Election Law Blog reports:
MACHIAS, ME – Maine Superior Court Justice Kevin M. Cuddy ruled on September 20, 2012 that a lawsuit filed by consumer advocate and 2004 independent presidential candidate Ralph Nader and his Maine electors Christopher Droznick, Nancy Oden and Rosemary Whittaker against the Democratic Party and several of its allies must proceed to trial.
Originally filed in 2009, the lawsuit alleges tort claims under Maine law for civil conspiracy, abuse of process and malicious prosecution. The plaintiffs allege that Democrats orchestrated a concerted, nationwide effort to interfere with the campaign of Nader and his running mate, the late Peter Miguel Camejo, by filing 29 complaints in 19 states, including Maine, and that many of the complaints included groundless and demonstrably false allegations of fraud.
According to defendant Toby Moffett, a Washington, D.C.-based lobbyist who helped recruit an estimated 95 lawyers from 53 law firms to join the effort, the purpose of the Democrats’ complaints was to “drain,” “distract” and “neutralize” the Nader-Camejo campaign, by “forcing [them] to spend money and resources defending these things.”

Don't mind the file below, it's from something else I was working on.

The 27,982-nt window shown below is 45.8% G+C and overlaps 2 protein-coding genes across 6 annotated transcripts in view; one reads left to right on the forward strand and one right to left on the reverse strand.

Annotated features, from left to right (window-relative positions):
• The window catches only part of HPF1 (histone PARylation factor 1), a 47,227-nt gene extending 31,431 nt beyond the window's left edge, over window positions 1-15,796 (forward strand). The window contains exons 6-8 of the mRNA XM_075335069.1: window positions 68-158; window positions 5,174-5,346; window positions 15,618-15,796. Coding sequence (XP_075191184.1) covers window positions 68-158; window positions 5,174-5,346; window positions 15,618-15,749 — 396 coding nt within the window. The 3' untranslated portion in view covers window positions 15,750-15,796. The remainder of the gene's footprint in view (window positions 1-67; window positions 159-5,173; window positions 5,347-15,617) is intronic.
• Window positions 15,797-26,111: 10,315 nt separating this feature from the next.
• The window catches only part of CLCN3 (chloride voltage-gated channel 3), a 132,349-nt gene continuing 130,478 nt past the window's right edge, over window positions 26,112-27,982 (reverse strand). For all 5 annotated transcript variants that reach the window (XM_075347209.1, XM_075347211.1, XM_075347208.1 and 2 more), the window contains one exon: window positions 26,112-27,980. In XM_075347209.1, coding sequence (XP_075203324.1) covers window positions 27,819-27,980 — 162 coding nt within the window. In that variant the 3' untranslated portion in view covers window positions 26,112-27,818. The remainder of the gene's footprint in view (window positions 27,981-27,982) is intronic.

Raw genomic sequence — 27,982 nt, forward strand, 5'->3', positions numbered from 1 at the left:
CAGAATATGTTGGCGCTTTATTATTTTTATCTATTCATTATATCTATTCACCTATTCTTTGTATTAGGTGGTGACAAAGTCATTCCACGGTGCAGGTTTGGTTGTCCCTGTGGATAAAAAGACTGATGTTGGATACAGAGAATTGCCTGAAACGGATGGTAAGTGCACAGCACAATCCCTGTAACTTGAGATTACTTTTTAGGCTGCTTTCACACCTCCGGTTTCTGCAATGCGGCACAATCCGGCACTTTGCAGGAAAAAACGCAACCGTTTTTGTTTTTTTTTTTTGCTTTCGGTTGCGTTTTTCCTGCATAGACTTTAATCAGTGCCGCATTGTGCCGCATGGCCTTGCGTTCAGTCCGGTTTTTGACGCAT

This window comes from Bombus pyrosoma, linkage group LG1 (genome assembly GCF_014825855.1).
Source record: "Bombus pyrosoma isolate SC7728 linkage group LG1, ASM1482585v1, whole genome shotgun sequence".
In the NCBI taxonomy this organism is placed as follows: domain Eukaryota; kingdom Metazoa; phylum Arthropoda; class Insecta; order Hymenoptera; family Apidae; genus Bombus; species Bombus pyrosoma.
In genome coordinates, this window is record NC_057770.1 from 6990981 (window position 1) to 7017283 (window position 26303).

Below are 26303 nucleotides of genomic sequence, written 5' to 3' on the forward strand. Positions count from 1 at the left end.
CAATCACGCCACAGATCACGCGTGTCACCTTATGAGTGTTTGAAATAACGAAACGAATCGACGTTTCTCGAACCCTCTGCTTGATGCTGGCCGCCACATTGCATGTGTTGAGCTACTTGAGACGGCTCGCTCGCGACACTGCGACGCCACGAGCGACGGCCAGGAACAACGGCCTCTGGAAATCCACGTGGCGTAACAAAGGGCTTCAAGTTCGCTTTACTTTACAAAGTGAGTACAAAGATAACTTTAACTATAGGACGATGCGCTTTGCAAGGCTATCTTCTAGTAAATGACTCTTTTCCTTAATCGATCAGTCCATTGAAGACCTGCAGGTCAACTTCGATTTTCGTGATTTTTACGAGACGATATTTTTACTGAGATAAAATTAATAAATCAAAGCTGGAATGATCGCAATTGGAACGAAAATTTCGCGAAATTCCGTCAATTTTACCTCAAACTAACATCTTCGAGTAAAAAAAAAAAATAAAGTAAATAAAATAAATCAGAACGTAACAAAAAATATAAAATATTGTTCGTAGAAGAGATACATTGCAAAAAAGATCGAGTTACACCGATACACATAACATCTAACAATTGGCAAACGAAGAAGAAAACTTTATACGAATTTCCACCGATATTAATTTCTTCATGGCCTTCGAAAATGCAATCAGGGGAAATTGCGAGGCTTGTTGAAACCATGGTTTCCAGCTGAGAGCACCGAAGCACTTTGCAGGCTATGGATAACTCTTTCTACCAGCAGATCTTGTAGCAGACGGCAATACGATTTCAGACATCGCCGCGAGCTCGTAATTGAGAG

In addition to Moffett, the lawsuit names as defendants the Maine Democratic Party, its former Chair Dorothy Melanson, the Democratic National Committee, its former Chair Terry McAuliffe, the Kerry-Edwards 2004 campaign and a Section 527 political organization Moffett headed called The Ballot Project.
“Former Governor Gary Johnson of the Libertarian Party and former Congressman Virgil Goode of the Constitution Party are now facing what the Nader-Camejo campaign confronted in 2004,” Nader added. “Both the Democratic and the Republican parties treat the electoral process and the voters as if they own them, and they will continue to do so until Americans of all political persuasions put a stop to it by demanding a broader choice of candidates on the ballot in each election cycle.”